Without a doubt, the HP Envy 14 Spectre is one of the best ultrabooks we’ve ever tested. Solid performance, unique style, plenty of inputs and a gorgeous high-resolution screen make it a joy to use. This is the first ultrabook that’s seriously tempted me to give up my hulking full-sized daily driver laptop, because there really are no compromises, so long as you can live without a disc drive and down’t mind giving the glass lid a wipe down every once in a while.
However, all this luxury and utility comes at a price – literally. At $1399, the Envy 14 Spectre is also the most expensive ultrabook we’ve tested, coming in far above the commonly expected $1,000 entry. It’s worth every penny, mind you – but you’ve got to have the pennies on hand, and be willing to put them towards a machine that you hope will last several years. With the current pace of advancement in the ultrabook form factor that may be a hard pill to swallow. The Spectre is also considerably larger and thicker than its 13-inch contemporaries, though not to a degree that’ll make a huge difference in a carry-on bag.
The bottom line is this: there are thinner, lighter and perhaps more stylish options out there, and ultrabooks that can last longer without needing a charge. But if you like the looks of the Envy 14 Spectre, want a laptop that’s compact, flexible and has one of the best screens out there, and you’re willing to put down at least $1400 to get it, there’s nothing in my experience that should dissuade you. Spend your money, and you shall not be disappointed.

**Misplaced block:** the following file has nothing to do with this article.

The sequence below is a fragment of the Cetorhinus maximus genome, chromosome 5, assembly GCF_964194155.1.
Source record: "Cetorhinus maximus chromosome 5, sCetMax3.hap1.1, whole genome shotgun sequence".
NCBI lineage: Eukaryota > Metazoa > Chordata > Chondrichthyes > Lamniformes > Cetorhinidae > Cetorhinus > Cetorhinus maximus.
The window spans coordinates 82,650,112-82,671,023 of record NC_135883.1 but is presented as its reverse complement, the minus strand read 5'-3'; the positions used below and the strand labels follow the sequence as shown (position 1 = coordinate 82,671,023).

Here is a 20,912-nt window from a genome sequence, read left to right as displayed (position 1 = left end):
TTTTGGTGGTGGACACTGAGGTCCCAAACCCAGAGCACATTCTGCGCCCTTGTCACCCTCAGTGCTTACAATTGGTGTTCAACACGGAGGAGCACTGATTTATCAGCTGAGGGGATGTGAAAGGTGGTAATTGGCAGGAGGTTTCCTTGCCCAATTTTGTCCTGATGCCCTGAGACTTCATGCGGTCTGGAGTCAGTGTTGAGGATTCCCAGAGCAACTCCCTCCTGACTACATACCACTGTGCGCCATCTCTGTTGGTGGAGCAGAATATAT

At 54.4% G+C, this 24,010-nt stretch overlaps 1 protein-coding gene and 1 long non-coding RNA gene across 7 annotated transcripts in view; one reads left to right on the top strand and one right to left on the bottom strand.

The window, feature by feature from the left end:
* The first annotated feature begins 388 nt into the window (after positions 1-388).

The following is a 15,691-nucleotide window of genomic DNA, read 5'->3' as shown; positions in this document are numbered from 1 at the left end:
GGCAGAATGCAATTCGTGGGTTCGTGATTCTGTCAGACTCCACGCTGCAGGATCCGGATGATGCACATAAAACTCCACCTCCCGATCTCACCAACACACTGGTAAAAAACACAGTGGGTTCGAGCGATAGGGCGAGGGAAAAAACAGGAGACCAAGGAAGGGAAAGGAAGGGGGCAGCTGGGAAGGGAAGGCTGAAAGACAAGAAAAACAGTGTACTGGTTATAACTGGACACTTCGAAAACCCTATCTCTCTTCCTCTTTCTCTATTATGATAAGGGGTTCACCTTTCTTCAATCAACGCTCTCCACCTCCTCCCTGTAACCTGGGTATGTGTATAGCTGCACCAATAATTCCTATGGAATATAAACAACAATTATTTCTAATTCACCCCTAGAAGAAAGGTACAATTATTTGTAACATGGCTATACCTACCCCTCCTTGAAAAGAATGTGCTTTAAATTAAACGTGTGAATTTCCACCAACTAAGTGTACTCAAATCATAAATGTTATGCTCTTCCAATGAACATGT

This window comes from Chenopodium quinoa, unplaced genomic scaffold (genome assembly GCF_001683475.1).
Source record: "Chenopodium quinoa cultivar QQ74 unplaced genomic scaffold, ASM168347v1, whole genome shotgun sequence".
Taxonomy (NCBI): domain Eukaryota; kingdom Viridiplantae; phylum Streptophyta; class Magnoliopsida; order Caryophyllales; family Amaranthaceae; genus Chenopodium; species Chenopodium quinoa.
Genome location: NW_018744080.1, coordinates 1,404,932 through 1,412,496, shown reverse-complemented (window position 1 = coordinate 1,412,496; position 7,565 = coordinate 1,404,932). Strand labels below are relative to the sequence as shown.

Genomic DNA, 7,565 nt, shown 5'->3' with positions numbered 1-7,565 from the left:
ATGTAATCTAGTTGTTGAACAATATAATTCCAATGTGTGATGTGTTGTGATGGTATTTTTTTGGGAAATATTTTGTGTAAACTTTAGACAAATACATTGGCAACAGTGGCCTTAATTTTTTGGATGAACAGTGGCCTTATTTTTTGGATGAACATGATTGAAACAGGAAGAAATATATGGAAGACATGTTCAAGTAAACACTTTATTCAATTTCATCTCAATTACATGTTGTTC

Check out the video hands-on below:
Michael Crider writes primarily for Android Community and covers Windows for SlashGear. A native-born Texan, Michael's previous careers include graphic design, TV and movie blogging and technical writing. You can follow him on Twitter (@MichaelCrider ) and Google+ for geeky insights on sci-fi, detective noir and Big Band music.